Sunday, July 19, 2009

So You Wanna Be A Minister's Wife

I have thought about teaming up with my mom to write a book by this title. I don't think I'll be able to convince her anytime soon, though she is definitely the source of the bulk of our collaborative wisdom. So for right now, it will suffice to simply post a blog. Before I list a few tidbits about life in the ministry, I want to say that I L-O-V-E being a minister's wife. When I was 17, God made it clear that marrying a minister was going to be a major part of my own ministry, and it's still the only clear direction I have as to my calling. (Well, I thought that we were called to go into missions, but that belief was merely a step to our true direction, at least for now.) Not everything comes directly from my personal experience. Some of it comes from my mom, and some comes from other ministry families that I've talked to.With that in mind, here are a few things that you should know before marrying into the ministry:
  • Many people think that the main task of a minister is what happens during church. The bulk of most minister's time is the stuff that happens between services. Counseling sessions, pastoral care (the term for visiting sick and distraught church members and their relatives), and administrative planning take up a huge part of the time for pastors. Hours are irregular because problems arise without warning. Hubby may have to get out of bed to help a member in need, and still have to get up to go to a breakfast meeting. Things even out over time.
  • People will die right before you're supposed to leave for vacation. It's not like you can ask them to change their plans, and death is a pretty big deal. So guess what gets moved, shortened, or cancelled? The beach can always wait.
  • It doesn't matter how badly you want to see your family on a holiday, there's a good chance that hubby will have some ministry to do, such as a Christmas cantata, or youth ski trip. That's just a part of the game, but you will figure out ways to get a few days with your family. Just be prepared to hurry.
  • People are watching. Sorry, sis. It comes with the territory. People need to see an example of a healthy family and a biblical marriage, so try to embrace the task. Every once in a while, there may be someone who just wants to see if you, your husband, or worst of all, your kids, fail. They're the ones with the problem. (Let me make it really clear that Edwin and I haven't had a problem with this yet. My Dad's current church doesn't have this as an issue, either.)
  • Sometimes a doctor gets a cough. There isn't a perfect church because there aren't perfect people. You may feel like you're getting jaded from being in an ideal church situation, but every church has problems. Some have lots. But healthy people don't need a doctor. (Edwin and I, and my parents, have been blessed tremendously that we have been a part of wonderful churches.)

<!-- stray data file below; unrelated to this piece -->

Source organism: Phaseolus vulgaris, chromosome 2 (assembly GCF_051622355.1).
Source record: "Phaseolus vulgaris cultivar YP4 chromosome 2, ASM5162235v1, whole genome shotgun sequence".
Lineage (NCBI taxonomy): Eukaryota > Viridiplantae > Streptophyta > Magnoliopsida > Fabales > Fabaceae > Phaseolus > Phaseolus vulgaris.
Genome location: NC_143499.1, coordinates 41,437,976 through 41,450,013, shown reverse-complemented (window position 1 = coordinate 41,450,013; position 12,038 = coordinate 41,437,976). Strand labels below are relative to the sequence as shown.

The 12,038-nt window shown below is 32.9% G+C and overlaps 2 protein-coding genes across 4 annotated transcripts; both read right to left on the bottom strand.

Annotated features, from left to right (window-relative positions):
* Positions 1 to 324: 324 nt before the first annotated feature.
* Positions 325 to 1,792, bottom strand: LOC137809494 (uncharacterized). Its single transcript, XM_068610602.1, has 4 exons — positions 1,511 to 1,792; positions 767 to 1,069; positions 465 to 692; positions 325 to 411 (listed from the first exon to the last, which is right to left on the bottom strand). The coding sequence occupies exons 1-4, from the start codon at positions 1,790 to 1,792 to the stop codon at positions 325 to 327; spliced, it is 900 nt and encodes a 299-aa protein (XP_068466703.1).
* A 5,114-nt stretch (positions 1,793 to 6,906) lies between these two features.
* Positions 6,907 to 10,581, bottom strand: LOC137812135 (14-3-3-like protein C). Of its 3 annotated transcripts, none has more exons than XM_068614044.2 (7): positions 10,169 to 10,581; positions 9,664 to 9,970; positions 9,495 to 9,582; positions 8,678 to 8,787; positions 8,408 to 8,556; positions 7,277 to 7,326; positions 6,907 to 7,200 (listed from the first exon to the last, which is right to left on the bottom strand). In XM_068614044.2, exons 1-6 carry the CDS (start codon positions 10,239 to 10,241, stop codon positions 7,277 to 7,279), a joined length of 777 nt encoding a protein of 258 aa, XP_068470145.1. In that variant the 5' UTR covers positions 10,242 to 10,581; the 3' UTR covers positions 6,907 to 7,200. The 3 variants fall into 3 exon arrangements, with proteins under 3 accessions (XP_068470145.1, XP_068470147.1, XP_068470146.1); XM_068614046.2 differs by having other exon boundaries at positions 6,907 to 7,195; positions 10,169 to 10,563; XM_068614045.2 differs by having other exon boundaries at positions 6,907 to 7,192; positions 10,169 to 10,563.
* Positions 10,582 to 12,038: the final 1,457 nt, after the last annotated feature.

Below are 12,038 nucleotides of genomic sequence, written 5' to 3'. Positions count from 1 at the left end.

• Your best friends may live in other cities, states, or even countries. It can be difficult to have a completely transparent relationship with church members. Keep other ministers' wives on speed dial. They'll get it.
  • It's okay, and necessary, to expect certain things from your children because you're a Christian family, but never have expectations for your children based on being a minister's family. You can't teach them to have genuine faith if your actions are based on what people think instead of what God knows.
  • It's not about you. It's not about your husband being appreciated. It's not about owning all the things that people around you own (like your own home). It's not about your kids being happy all the time. It's about Jesus. And He is always worth it, no matter what "it" is.

Finally, if you're considering marrying into the ministry, talk to a minister's wife. They can give you insight that you could never get otherwise. It's a fantastic calling, and I wouldn't trade it for anything. In fact, Edwin and I are desperately seeking the next place of service for our family. We are considering getting a secular job until a church situation opens, and the thought of being something other than a pastor's wife is the most difficult part for me. I love it, and I wouldn't trade it for anything. It is crucial to remember that being married to a minister is just as much of a calling as paid service. Many people overlook this, both ministers and their wives (or future wives), and the results can be detrimental to the marriage and to the ministry.

Edwin has reminded me to note that there are thousands of other issues. In fact, The Alabama Baptist has an article on the subject this week. It's more detailed than my own. But like I said, I want to write a book about it one day, and I don't want to give away all of my material ;). Have a great day at church, and remember to thank, hug, or otherwise show appreciation to your ministers' wives!


The Carpenter Life said...

Great blog, all so true and I will be first in line to buy yalls book! : )

from your minister's-wife-cousin-in-law!

The Byrd's Nest said...

You should really consider writing a book Hannah. I also loved being a Pastor's wife. We said goodbye to our little church today and it was just as bad as saying goodbye to our family. You just have to love each other through everything. That was my motto. Great post!

Julie said...

Very well spoken Hannah. Beth Moore did a wonderful retreat for pastor's wives that is available from Lifeway for download. I would love to combine your wisdom with that to do a retreat for the pastor's wives around here. God has truly blessed me with your wisdom.